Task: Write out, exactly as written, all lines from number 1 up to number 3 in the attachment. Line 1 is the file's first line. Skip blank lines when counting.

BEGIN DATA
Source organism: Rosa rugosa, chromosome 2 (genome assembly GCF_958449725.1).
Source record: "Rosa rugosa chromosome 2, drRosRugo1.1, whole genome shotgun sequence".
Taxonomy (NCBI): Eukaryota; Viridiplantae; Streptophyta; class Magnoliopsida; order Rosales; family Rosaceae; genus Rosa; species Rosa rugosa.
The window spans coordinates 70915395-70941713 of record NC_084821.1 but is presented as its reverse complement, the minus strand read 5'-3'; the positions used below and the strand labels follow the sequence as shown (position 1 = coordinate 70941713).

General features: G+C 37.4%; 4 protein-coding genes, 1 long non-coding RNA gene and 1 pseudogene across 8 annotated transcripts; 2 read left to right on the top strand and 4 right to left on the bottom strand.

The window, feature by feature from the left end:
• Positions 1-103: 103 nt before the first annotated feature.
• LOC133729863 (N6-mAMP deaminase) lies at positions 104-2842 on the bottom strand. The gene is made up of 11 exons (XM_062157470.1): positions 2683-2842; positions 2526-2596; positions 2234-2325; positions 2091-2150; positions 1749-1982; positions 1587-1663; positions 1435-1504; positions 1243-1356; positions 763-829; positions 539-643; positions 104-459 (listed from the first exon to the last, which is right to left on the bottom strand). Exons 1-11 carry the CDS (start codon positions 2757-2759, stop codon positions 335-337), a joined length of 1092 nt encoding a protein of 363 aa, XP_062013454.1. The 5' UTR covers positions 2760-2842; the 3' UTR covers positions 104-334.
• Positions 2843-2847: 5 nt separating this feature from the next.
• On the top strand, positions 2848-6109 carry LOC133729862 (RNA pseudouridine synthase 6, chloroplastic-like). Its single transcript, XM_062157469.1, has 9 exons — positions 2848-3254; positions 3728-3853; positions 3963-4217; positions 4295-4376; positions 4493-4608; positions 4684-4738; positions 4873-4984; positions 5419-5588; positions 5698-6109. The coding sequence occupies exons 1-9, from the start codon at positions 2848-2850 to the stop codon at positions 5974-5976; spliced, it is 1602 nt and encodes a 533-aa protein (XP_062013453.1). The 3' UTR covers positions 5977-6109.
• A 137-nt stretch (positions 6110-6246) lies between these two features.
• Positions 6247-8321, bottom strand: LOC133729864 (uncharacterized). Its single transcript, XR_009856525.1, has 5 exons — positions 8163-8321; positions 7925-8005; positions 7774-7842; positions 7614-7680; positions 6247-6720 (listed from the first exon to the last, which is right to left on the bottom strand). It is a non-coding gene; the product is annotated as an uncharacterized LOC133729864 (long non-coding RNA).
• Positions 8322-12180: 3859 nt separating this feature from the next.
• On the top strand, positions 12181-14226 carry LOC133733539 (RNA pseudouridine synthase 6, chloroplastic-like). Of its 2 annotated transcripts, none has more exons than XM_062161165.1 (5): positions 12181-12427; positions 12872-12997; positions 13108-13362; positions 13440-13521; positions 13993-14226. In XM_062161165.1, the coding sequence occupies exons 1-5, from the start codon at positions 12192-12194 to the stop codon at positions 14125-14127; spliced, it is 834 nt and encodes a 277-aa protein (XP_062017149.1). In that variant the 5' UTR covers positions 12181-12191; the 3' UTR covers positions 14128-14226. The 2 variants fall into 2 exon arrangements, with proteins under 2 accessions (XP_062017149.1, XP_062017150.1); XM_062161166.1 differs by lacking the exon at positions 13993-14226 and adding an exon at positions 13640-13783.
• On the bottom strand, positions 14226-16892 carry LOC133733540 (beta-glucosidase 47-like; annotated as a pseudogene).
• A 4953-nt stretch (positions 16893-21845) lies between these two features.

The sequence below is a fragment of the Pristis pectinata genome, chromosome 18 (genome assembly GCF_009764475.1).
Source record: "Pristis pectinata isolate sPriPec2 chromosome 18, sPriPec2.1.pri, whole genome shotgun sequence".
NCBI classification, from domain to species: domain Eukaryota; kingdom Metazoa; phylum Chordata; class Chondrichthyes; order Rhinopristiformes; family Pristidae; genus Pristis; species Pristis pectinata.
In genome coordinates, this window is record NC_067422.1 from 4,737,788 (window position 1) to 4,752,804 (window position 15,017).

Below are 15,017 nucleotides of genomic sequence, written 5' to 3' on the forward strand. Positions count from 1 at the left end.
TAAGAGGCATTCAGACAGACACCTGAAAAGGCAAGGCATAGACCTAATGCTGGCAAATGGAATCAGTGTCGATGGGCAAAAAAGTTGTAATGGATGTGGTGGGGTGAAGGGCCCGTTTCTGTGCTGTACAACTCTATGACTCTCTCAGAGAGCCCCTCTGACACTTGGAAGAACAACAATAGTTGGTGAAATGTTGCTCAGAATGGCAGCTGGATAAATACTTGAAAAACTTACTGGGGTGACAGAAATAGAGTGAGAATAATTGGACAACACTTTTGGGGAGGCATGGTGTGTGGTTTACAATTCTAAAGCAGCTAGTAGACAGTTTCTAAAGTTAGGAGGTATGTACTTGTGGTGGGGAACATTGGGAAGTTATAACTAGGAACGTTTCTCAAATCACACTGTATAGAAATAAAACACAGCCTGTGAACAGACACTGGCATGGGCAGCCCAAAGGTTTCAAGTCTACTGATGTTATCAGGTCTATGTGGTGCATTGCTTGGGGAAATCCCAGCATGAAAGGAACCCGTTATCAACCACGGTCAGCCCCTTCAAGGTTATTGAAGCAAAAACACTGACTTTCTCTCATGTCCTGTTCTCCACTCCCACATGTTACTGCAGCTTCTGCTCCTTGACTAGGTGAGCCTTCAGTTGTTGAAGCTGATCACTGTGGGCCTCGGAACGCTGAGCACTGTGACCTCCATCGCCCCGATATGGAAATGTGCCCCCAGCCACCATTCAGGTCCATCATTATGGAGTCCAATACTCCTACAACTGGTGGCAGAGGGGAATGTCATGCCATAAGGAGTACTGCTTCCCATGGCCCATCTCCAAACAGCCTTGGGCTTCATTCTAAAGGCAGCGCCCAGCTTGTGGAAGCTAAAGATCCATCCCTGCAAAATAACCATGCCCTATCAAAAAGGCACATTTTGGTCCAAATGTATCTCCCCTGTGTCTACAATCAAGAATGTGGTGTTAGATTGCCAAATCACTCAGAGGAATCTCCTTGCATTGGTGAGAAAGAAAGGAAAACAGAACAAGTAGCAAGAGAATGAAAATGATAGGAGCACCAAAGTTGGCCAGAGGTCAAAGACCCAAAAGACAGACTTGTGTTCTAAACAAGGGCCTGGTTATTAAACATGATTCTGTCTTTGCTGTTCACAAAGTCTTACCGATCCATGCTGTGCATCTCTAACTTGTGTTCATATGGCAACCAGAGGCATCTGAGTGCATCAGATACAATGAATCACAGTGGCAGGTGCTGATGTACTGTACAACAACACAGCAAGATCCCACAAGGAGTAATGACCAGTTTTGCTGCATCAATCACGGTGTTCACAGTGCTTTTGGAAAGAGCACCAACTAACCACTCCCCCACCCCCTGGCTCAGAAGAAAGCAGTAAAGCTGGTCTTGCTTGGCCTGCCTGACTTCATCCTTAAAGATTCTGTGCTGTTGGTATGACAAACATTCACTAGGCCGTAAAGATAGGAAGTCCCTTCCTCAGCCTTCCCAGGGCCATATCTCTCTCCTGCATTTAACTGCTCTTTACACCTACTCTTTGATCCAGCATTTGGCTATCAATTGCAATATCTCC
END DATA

Source organism: Rosa rugosa, chromosome 2 (genome assembly GCF_958449725.1).
Source record: "Rosa rugosa chromosome 2, drRosRugo1.1, whole genome shotgun sequence".
Taxonomy (NCBI): Eukaryota; Viridiplantae; Streptophyta; class Magnoliopsida; order Rosales; family Rosaceae; genus Rosa; species Rosa rugosa.